Pregnancy-associated breast cancer (PABC) is breast cancer (BC) diagnosed during pregnancy, in the first postpartum year, or at any time during lactation, although it occurs most frequently during the first year after the pregnancy. PABC occurs in 15 to 35 per 100,000 deliveries in the United States or one per 1,000 pregnancies yearly. However, its incidence appears to be increasing due in part to an overall increase in BC incidence and an increase in the age at conception. Given the risk to both mother and child, the question has been asked whether it is possible to personalize the diagnosis and treatment of BC during pregnancy.

PABC is more often associated with hereditary mutations in risk genes compared with older women and is often diagnosed at a more advanced stage. While pregnancy is generally protective against BC over the course of a woman’s lifespan, it also increases the risk of BC in the period following the pregnancy, with the greatest risk within the first 6 years post pregnancy.

Changes in hormonal levels, which include an increase in estrogen levels during pregnancy and lactation, can contribute to the development of more severe disease and metastases. Other factors that affect prognosis include immunological changes, inflammation, delay in diagnosis, and pregnancy-associated plasma protein A.

Less differentiated, infiltrating ductal adenocarcinoma is more common in PABC and may contribute to the presence of more advanced disease at diagnosis. Other noticeable differences in PABC and other BCs include the presence of more frequent mutations of the mucin gene family, mismatch repair deficiencies, nonsilent mutations, and a decreased expression of estrogen and progesterone receptor expression, but not HER2 expression.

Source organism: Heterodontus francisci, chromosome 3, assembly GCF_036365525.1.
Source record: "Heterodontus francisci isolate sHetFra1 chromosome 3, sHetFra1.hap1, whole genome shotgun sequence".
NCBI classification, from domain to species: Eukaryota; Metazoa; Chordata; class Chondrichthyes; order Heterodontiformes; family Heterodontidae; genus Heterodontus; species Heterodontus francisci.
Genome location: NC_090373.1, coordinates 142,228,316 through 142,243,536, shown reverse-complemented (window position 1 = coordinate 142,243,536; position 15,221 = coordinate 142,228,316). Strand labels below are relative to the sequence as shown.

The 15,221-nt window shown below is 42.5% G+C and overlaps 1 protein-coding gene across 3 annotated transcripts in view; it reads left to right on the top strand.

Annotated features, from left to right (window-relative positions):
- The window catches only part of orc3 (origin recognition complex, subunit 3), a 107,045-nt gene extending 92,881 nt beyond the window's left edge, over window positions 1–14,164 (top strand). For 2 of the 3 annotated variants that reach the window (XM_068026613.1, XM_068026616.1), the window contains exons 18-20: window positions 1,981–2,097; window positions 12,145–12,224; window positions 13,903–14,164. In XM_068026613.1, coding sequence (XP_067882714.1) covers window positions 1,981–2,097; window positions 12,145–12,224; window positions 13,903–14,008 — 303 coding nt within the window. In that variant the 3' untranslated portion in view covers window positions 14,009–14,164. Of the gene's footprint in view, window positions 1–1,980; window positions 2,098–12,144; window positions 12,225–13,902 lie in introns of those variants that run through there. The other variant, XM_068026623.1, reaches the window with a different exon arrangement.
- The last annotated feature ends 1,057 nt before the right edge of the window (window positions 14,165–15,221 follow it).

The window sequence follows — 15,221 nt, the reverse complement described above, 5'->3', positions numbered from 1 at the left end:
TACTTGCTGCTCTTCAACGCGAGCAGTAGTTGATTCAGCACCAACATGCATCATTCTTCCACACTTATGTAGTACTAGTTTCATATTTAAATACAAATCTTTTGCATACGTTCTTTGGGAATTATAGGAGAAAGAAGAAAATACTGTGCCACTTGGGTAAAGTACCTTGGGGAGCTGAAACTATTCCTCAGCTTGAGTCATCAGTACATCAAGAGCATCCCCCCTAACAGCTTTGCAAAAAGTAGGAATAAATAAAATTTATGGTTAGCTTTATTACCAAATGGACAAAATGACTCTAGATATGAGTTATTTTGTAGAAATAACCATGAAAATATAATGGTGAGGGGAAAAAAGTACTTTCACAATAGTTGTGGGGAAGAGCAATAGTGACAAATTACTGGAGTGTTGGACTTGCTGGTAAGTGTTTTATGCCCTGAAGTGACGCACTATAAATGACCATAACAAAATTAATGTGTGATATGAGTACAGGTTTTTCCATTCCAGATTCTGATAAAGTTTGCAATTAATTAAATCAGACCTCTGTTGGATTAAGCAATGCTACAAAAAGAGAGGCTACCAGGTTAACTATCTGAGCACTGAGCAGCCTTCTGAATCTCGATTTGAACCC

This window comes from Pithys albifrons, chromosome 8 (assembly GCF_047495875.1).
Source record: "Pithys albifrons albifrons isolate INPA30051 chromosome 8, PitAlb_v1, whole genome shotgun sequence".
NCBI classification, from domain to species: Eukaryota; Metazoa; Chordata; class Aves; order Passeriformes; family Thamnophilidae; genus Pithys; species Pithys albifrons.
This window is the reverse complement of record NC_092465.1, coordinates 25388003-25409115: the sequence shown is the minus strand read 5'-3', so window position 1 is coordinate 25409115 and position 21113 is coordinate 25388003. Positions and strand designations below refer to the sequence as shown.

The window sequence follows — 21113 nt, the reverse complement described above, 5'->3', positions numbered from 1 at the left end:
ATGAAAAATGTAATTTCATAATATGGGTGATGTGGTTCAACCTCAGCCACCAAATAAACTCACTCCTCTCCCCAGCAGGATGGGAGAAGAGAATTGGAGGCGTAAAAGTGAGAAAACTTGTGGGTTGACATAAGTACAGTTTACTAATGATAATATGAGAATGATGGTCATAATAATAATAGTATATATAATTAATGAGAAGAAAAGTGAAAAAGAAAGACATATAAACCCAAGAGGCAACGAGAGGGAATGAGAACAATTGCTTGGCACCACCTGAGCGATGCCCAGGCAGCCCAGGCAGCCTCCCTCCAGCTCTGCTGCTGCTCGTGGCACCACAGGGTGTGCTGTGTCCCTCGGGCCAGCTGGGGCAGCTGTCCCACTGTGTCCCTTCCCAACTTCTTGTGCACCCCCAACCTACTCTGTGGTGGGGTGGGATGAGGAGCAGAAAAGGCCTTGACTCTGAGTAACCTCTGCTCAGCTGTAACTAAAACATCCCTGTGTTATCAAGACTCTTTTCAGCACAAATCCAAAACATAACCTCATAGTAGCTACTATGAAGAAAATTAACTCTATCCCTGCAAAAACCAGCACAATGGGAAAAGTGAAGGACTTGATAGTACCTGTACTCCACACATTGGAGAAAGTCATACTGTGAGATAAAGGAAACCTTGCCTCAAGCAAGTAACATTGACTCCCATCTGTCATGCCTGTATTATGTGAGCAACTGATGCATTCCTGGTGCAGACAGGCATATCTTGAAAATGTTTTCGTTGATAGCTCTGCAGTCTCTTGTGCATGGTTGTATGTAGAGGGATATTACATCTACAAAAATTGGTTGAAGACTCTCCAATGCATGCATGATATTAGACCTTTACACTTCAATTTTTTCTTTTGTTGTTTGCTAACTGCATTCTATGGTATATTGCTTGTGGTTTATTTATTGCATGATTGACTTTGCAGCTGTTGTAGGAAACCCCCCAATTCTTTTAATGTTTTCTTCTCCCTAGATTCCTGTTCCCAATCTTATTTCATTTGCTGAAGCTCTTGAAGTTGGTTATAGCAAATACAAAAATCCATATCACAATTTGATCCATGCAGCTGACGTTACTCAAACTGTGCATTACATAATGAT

Among the precision-medicine tools that may be employed in PABC are blood-based biomarkers, such as circulating tumor cells, which are released from primary tumors and can help determine the risk of metastases, exosomes, and circulating tumor DNA (also known as liquid biopsy). Genomic instability and epigenetic modification can contribute to outcome variability. Unfortunately, in pregnant women, standard, BC-specific immunohistochemical targets (e.g., HER2), targets derived from genomic analysis (e.g., phosphatidyl kinase 3, gene mutation of the estrogen receptor 1), pathologist-identified targets (e.g., tumor infiltrating lymphocytes), and molecular targets (e.g., Kirsten Rat Sarcoma viral oncogene homolog, murine sarcoma viral oncogene homolog B1, and EGFR [epidermal growth factor receptor]) cannot be utilized due to lack of information in this population.

The diagnosis of PABC can be confirmed with the use of mammography (although changes in breast tissue and risk to the fetus are a concern), ultrasound, and needle biopsy; gadolinium-enhanced MRI should be avoided. Staging of PABC can be challenging due to the inability to utilize CT scanning, and bone scans and may be left until after delivery.

PABC is more often associated with a genetic predisposition secondary to the presence of BRCA1 and/or BRCA2 (breast cancer antigen 1/ 2). Other genes that may increase risk of PABC are under investigation and include partner and localizer of BRCA2, checkpoint kinase 2, and cadherin 1, type 1.

A treatment plan should be in place at the time of delivery. Women with PABC should be treated with the same evidence-based medicine that guides treatment of nonpregnant women. However, treatment options vary depending on trimester and are divided into conception to the first 4 weeks, 4 to 14 weeks, 14 to 28 weeks, and 28 weeks to delivery.

During the first trimester (i.e., from conception through 14 weeks), surgery is associated with a 1% to 2% increased risk of miscarriage and with premature delivery in the second and third trimesters. Radiotherapy has been associated with gross malformations, microcephaly, mental and growth retardation, sterility, and secondary malignancies in the mother and is contraindicated. While there is not enough information to support the use of gamma knife stereotactic radiosurgery during the first trimester, it is thought to be safe during the second and third trimesters.